Kondo mentions having “slender hope of appraising what was going on around and inside of me” if she did not become more aware of the “American” in her “Japanese American” identity. I wonder how a third identity might have differently affected this sense of disintegration. Hideo for example has for the last ten years written less about Japan and America, as in the past, and more of Japan, America, and China, creating a triangulation that mediates between all three cultures. I must admit, I was curious to know why Kondo wrote as if she would have had no diversity of roles to play back in America, and yet felt as though she experienced so many as a “Japanese”.

Kondo ends by remarking that “the power to represent rests, in the end, with the editorial authority of the writer.” To this I would add: but also with publishing houses! I suspect it will be increasingly common to see disputes among academics from different cultures, many of whom may interpret the same subject completely differently (a disparity that is usually hidden by the hegemony of English, which means Anglophone academies usually work in total ignorance of publications in other languages, especially those outside of Euro-America: a completely different situation to the non-Anglophone academy, where bibliographical references in languages like German, French and English are often glossed in the original, without translation; a situation that those same languages could never hope to be afforded in the Anglophone academy). Furthermore, the development of many countries who previously could not afford to make their points of view heard internationally is changing the academic landscape, and we already are increasingly seeing new monographs from publishing houses which previously were limited to domestic publication and consumption of their ideas and discourse. I found it funny to think that something of the cultural pluralism that avowedly exists in liberal societies and talks of the Japanese American or Asian Australian could, as Kondo’s experience of fragmentation suggests, be accused of “gazing in fascination at our own reflected image, only to mistake it for the face of the Other.” After all, a term like Asian Australian ethnicizes the former while specifying and humanising the latter. More specifically, it tends to mean, in the case of literature, a study of things written in English; rarely is mention made of anything written in an “Asian” language. The distinction between the humanitas and the anthropos remains a difficult one to overcome.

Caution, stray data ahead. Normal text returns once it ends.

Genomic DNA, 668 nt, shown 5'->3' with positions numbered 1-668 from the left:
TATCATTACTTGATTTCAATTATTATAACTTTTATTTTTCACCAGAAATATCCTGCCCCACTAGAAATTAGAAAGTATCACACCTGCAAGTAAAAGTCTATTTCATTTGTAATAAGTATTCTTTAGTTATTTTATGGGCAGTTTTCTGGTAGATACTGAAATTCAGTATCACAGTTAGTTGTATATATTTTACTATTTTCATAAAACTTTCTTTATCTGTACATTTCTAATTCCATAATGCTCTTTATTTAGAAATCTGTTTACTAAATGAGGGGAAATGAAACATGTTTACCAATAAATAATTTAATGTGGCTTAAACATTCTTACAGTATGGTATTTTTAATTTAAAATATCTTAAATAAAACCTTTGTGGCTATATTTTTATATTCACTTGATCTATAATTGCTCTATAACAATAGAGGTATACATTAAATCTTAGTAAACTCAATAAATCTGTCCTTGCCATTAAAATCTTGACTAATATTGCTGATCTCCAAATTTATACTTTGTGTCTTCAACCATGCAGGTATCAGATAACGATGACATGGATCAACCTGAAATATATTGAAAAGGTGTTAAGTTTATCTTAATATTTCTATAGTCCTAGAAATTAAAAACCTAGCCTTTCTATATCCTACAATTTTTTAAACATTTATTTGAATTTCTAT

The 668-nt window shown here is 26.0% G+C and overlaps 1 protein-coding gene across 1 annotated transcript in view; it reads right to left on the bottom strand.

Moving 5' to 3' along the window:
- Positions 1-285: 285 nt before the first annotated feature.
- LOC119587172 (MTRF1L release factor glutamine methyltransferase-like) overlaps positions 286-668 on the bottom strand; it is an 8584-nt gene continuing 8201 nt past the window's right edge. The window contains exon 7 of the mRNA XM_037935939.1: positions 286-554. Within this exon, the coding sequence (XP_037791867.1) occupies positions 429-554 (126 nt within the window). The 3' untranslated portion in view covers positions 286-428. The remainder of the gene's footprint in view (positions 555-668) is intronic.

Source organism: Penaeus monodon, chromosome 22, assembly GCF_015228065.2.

This Land Is Your Land: Encounters

Yet the Boasian tradition offers more than experimental methodologies; it offers a radically different understanding of the epistemology of fieldwork. This understanding does not rest on a distinction between ethnographic Self and native Other but, instead, draws its analytic leverage from a rigorous historicity that refigures the question of Otherness in terms of temporal rather than cultural alterity. (437 Bunzl)